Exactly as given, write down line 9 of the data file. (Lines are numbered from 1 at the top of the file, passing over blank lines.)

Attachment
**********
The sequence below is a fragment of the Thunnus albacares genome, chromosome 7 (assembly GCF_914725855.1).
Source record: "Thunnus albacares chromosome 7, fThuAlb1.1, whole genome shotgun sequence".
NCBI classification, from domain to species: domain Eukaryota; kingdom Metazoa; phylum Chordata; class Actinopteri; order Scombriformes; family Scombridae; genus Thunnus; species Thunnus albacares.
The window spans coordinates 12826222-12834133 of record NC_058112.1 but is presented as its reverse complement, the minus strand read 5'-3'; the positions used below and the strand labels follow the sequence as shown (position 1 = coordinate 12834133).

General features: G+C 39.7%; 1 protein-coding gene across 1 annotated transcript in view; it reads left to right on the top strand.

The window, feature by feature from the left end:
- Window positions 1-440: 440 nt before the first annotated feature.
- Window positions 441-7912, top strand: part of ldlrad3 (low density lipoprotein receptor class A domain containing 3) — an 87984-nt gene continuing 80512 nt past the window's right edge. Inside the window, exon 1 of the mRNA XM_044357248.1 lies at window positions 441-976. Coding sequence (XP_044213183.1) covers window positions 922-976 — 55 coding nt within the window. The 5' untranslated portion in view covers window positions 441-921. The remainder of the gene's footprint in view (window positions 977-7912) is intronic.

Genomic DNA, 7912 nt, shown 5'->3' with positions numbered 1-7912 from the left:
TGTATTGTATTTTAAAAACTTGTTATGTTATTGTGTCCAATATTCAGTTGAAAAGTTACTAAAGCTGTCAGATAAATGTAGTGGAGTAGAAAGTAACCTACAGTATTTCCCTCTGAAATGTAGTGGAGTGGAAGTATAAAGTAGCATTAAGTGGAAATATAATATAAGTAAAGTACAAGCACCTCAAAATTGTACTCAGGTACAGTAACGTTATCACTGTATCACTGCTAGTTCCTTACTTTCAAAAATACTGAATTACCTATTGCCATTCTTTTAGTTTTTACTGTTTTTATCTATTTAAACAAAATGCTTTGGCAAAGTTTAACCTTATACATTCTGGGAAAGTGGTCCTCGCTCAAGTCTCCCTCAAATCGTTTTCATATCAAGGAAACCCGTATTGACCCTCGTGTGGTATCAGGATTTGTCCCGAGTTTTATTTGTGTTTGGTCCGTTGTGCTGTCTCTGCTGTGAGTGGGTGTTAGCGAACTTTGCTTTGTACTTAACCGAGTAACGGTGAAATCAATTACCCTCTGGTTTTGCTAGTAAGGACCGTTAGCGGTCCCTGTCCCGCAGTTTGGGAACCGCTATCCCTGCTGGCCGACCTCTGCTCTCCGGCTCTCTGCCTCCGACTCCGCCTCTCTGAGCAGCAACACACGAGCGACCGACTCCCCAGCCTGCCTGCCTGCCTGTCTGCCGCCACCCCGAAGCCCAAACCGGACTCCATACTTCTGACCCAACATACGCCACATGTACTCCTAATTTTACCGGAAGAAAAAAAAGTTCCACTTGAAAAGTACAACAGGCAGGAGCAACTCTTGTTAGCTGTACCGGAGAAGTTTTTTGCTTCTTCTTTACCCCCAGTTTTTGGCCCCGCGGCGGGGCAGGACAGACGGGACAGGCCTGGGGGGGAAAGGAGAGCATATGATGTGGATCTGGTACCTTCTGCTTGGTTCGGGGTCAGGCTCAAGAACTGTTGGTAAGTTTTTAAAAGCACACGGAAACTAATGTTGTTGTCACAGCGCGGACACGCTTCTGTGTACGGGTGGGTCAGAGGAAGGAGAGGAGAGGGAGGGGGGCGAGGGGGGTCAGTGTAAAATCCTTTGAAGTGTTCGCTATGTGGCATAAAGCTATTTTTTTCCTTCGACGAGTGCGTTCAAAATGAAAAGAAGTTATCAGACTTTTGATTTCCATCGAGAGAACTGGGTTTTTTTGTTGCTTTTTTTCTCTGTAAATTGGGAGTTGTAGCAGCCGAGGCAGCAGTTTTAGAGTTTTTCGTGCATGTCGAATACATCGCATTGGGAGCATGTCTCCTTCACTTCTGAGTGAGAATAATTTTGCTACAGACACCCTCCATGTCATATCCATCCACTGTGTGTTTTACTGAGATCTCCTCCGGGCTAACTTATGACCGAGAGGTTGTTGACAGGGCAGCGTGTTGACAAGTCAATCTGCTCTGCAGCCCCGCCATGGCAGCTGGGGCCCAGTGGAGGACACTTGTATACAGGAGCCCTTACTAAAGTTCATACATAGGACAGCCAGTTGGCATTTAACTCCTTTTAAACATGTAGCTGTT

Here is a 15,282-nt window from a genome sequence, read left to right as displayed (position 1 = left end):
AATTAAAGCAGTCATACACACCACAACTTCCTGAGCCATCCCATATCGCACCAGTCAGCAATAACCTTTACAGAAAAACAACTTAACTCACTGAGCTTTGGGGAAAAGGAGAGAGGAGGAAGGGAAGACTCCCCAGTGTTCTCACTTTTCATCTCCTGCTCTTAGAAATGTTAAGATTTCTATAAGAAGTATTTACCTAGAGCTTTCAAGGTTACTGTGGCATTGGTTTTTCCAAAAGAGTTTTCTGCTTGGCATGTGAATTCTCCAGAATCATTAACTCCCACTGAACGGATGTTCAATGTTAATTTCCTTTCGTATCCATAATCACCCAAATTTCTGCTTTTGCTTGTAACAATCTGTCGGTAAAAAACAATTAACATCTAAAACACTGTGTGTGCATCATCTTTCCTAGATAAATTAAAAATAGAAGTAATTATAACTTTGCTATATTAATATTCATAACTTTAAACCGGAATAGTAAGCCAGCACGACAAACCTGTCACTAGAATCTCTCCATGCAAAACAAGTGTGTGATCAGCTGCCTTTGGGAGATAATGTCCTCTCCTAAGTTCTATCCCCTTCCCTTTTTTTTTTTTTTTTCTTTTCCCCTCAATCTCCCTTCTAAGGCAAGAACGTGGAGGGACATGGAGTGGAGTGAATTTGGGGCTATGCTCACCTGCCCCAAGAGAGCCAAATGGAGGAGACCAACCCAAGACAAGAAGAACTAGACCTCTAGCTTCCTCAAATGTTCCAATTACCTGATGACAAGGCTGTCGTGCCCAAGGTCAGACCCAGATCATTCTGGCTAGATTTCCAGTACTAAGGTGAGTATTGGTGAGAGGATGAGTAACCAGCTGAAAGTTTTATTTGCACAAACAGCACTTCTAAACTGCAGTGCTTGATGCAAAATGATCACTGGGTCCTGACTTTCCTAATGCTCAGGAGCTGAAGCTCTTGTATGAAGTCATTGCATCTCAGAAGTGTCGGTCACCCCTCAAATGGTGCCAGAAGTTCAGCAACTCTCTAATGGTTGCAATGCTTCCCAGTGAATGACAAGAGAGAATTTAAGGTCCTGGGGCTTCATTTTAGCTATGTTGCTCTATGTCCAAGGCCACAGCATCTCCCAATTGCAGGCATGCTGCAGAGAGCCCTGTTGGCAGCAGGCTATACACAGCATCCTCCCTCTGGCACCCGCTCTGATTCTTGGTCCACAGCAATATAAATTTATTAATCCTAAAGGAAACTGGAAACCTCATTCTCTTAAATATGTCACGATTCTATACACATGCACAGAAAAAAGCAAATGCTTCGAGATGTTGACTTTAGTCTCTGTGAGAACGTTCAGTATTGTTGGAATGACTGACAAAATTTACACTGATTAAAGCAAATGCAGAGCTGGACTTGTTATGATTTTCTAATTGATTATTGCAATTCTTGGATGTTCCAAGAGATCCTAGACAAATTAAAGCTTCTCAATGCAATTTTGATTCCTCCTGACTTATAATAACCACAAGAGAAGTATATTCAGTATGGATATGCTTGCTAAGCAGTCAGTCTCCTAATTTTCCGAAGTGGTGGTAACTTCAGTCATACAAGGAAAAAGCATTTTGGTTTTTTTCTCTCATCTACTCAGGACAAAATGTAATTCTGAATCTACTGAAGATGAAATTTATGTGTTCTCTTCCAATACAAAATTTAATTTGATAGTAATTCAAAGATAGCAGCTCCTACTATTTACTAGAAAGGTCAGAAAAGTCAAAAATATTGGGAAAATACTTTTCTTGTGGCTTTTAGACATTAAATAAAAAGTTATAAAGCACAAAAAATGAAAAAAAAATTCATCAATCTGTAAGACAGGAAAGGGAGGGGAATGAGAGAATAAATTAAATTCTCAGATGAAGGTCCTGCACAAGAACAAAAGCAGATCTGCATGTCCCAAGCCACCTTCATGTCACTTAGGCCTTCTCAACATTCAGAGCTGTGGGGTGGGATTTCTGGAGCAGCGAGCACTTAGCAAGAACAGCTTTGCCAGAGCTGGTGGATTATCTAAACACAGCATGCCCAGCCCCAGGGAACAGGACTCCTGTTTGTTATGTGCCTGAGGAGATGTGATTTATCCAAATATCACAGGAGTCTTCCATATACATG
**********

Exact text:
Genomic DNA, 7912 nt, shown 5'->3' with positions numbered 1-7912 from the left: